|Human rights group
disputes U.S. First Lady's view of Egypt
Said to Be Escalating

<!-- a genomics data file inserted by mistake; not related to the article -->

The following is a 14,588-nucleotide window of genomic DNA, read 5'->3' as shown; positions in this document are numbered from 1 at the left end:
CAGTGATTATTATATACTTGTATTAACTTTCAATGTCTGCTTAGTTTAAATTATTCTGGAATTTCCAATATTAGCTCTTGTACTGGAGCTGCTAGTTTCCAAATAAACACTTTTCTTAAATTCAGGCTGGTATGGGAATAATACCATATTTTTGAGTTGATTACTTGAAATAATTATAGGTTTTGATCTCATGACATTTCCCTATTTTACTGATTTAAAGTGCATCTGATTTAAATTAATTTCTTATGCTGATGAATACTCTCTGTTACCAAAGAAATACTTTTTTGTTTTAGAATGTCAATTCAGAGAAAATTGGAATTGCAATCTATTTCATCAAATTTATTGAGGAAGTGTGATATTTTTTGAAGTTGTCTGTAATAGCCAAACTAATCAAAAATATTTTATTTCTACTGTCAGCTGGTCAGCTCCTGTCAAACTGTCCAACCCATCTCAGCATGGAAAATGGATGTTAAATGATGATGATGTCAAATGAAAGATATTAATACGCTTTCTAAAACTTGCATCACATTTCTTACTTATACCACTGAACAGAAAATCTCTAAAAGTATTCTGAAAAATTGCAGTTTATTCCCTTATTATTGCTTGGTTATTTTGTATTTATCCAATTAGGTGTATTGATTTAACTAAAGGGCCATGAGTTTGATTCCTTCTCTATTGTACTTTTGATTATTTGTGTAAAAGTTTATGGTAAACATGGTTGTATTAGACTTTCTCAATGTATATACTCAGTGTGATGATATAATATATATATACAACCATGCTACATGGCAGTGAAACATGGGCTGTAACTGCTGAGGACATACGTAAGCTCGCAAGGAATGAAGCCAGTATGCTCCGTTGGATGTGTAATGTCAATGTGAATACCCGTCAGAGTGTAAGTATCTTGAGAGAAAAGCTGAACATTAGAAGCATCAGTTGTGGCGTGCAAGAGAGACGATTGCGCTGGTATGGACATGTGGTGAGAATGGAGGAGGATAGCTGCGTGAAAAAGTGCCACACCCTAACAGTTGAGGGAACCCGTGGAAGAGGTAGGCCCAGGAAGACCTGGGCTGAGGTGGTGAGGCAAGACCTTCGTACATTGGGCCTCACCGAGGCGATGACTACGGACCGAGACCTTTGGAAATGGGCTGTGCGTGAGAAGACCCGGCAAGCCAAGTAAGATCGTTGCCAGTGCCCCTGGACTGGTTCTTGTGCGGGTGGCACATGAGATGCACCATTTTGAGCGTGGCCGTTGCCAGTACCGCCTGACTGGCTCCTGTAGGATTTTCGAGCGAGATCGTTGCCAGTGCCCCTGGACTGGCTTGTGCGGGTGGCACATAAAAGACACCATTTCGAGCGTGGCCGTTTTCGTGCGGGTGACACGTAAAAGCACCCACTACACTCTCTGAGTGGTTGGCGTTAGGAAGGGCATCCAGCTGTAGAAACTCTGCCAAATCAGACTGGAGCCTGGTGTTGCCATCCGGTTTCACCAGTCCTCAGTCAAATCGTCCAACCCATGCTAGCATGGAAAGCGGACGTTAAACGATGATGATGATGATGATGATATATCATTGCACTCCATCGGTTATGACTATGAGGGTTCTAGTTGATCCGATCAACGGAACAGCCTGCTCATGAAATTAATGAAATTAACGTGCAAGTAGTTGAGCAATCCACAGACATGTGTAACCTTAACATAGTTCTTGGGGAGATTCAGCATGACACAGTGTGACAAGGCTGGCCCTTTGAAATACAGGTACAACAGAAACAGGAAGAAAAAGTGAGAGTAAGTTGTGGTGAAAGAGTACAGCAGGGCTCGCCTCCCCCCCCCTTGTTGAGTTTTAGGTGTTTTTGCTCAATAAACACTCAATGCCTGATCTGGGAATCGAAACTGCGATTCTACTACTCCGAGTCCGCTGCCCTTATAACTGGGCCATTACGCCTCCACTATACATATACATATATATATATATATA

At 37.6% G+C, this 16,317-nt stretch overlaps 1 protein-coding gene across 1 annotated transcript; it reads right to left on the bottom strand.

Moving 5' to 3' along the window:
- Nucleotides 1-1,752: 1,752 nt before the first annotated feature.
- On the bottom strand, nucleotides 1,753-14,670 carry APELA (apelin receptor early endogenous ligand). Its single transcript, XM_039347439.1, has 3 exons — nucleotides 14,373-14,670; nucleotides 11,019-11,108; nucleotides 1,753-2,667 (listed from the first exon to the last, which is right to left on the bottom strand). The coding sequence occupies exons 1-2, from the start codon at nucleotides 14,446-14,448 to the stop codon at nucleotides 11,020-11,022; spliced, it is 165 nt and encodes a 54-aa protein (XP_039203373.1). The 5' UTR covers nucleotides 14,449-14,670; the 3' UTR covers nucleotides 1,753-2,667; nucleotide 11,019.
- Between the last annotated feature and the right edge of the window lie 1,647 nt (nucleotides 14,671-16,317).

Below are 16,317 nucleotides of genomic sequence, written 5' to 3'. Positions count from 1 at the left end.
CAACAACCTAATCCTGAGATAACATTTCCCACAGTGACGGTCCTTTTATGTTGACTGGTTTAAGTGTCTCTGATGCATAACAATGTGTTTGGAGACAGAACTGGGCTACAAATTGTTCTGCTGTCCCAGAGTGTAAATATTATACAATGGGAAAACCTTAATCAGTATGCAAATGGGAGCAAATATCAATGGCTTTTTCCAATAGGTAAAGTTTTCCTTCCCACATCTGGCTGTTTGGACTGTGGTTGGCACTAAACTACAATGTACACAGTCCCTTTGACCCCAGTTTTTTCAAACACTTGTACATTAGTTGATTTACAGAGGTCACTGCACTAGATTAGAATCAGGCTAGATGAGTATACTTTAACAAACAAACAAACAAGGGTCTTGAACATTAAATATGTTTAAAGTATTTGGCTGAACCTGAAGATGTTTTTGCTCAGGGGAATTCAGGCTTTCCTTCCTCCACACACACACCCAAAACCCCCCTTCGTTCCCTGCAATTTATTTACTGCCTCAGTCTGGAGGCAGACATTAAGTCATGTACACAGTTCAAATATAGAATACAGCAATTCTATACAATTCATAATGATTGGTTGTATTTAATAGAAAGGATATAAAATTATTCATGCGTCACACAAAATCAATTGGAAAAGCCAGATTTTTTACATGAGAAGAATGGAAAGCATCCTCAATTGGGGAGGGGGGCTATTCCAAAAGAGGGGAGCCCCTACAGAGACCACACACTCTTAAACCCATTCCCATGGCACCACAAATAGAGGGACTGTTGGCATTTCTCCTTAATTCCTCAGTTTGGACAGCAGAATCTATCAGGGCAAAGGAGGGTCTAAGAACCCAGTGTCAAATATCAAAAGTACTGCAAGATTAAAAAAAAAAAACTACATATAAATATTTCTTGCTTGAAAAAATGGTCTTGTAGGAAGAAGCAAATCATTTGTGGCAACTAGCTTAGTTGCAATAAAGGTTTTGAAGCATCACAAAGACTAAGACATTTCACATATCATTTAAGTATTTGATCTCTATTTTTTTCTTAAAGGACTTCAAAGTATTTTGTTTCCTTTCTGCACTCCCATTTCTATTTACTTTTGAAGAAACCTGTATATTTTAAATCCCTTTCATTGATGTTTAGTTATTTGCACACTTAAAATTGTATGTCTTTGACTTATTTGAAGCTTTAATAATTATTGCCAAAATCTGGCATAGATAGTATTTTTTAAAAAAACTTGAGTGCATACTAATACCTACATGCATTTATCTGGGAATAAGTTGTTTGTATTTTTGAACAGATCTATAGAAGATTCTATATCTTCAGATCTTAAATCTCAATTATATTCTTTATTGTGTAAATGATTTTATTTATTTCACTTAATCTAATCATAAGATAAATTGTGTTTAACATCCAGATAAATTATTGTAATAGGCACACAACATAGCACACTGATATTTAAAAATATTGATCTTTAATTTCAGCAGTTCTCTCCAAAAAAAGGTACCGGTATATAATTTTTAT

22 March 1999--Egypt's repression of women and Christians continues to escalate despite the picture the government painted for the recent visit of First Lady Hillary Clinton, according to the human rights group International Christian Concern (ICC). Members of the Washington, D.C.-based group returned from a fact-finding trip to Egypt last week. Reliable reports claim that one out of every three Egyptian women have reported having been beaten by their husbands, ICC says. Children are equally likely to be abused. ICC discovered that an increasing number of young Christian women are prone to being abducted by Muslim men, raped and forced to convert to Islam. In such cases, Christian women have no legal recourse and fear for their own welfare should they protest. Women and men alike commonly lose custody of their children to their Muslim spouse after changing their religion from Muslim to Christian, ICC says. Nevertheless, the reverse rarely, if ever, has ever applied to a Christian who becomes a Muslim. Mr. Basam William Alaim was influenced to convert to Islam while undergoing therapy in a Muslim mental hospital known as Azhan, which is known for its effort throughout the Arab world to spread Islam. Despite the fact that he had a history of mental problems, once he converted to Islam he divorced his Christian wife and was successful in gaining custody of their two young children. Their eight-year-old boy Peter is now Mohammed. In another case, one Christian father has been unsuccessful in his attempt to appeal a court decision of January 1, 1998 that gave custody of his three children to his Muslim wife. The basis in all cases of child custody when one parent changes their religious faith can be summarized by the statement of the judge in this last case: "Islam is the greater and higher religion than any other," therefore the children should be raised as Muslims by a Muslim parent, irrespective of who is better qualified to meet the needs of the child. In another case, Amad, the Christian father of two young girls, died of natural causes. An Islamic group claimed that that Amad had converted to Islam before he died and that his children should be raised as Muslims. Based on the testimony of the Islamic group, the children were torn from their mother and given to a stranger to be raised as Muslims. According to Egyptian law, children of a Christian male who converts to Islam--whether the father dies or not--must be raised as Muslims. This does not apply to one who converts to Christianity. Under Egyptian law, it is illegal to make any repair, no matter how minor, to a church building without permission from the regional governor. ICC learned of three incidents in Upper Egypt that occurred since October that involved a total of seven Christians who were detained and tortured for having made repairs to a church building. In each of the three cases, those responsible for their detainment and torture were officers of a division within the Egyptian security force that deals exclusively with religious matters. The Egyptian government has denied that any such division exists. However, every Christian with whom the ICC team met claims that indeed such a "secret police" division does exist. ICC also learned that these secret police in particular are watchful for Muslim converts to Christianity and, when discovered, make life extremely miserable for them. In each of the three cases involving repairs to churches, the Christians expressed their desire to remain anonymous for fear of police reprisal. One young man told ICC how he had been caught making minor repairs to a church and then taken to three different police stations over six days where he was told: "You are a criminal for having worked on a church building and therefore must be punished." Over a three day period he suffered beatings and was told that if he didn't accept the beatings he would be electrocuted. Today, he suffers a loss of hearing in one ear as a result of repeated slaps to the side of his head. He said that three guards took turns in three shifts to insult him and beat him. The young man says he was placed against a wall and told to raise his hands in the air for hours on end. His captors punched him and beat his legs with a rod. When he could no longer stand, they jumped on him with all their weight. In the other two incidents, it was reported that the victims were blindfolded and beaten with sticks, repeatedly punched in the stomach, and the hair from their chest and head was pulled. They were then forced to lie on the floor as the officers walked on them with their boots. If one of them said anything, they were again beaten. They were all told, "If you speak of this to anyone, we will find you and electrocute you." One of the victims was detained six times for as long as seven days. He is now unable to walk due to the repeated beatings to his legs. In each of the three cases, no charges were brought against the Christians, neither were they allowed access to family members or legal counsel. When asked if they would consider taking legal action against the officers, the Christians replied, "It would do no good; as it has happened to others, we would simply disappear." In meetings with Muslim converts to Christianity, ICC was informed that they are forced to live in secrecy. Once discovered by the security police, they are taken into police custody. Some reported having been tortured. One young convert reported having been cut and poisoned and later had to be smuggled from the village. Another convert was brutally beaten by her family to the point that she feared for her life. She managed to flee. More recently, however, the torture of converts has decreased and instead the method of harassment is constant intimidation of family members and denial of employment and education. Converts are subjected to mental torture by repeatedly being interrogated and insulted. In nearly every case, converts are forced to leave their towns and relocate to someplace where they are not known. Eventually, however, the security police find a way to locate them and once they do, they convince the owners of the house that they are living in to evict them or otherwise face actions against them. One convert reported having received threats from the security police after it was known that he was responsible for the conversion of several other Muslims. The security police will frequently use informants in the churches and in places of employment to try and learn more about the activities of the converts. Converts are also subjected to ongoing interrogations and threats in an attempt to persuade them to divulge information about other converts that might enable the authorities to make a case against them. As Mrs. Clinton met with leaders of the Egyptian government and even church leaders obliged to speak favorably of the government, she did not likely have the opportunity to learn the truth. She did not hear from the people themselves who are quite familiar with the fact that there is no justice for them--that there is no one inside the country left who can freely speak out against injustice without they themselves being subjected to the heavy hand of the government. ICC was told by one Egyptian human rights advocate, who wishes to remain anonymous, that one of the few who had spoken out against the repression of human rights of Christians will no longer do so. In December 1998, human rights advocate Hafez Abu Si'ada was arrested after publishing an article that was critical about the government's handling of the El-Kosheh incident, where reportedly several hundred Christians, including women and children, were rounded up and tortured in an attempt to extract information about the slaying of two Christian men. Hafez was arrested and detained in a tiny, unventilated cell for two days. His hair was shaved, he was denied food and water, and was subjected to threats and humiliation. He was charged with "accepting funds from abroad and disseminating false information abroad," but has since been released. While the charges against him have yet to be carried out, ICC was told that Hafez has said that he will no longer represent the Christians in connection with human rights abuses." International Christian Concern is urging the public to lodge a protest with their elected officials in Washington and the White House. Egypt must be persuaded to allow an independent, Christian human rights organization the right to established an office in Egypt to investigate and defend the rights of women and Christians, ICC says.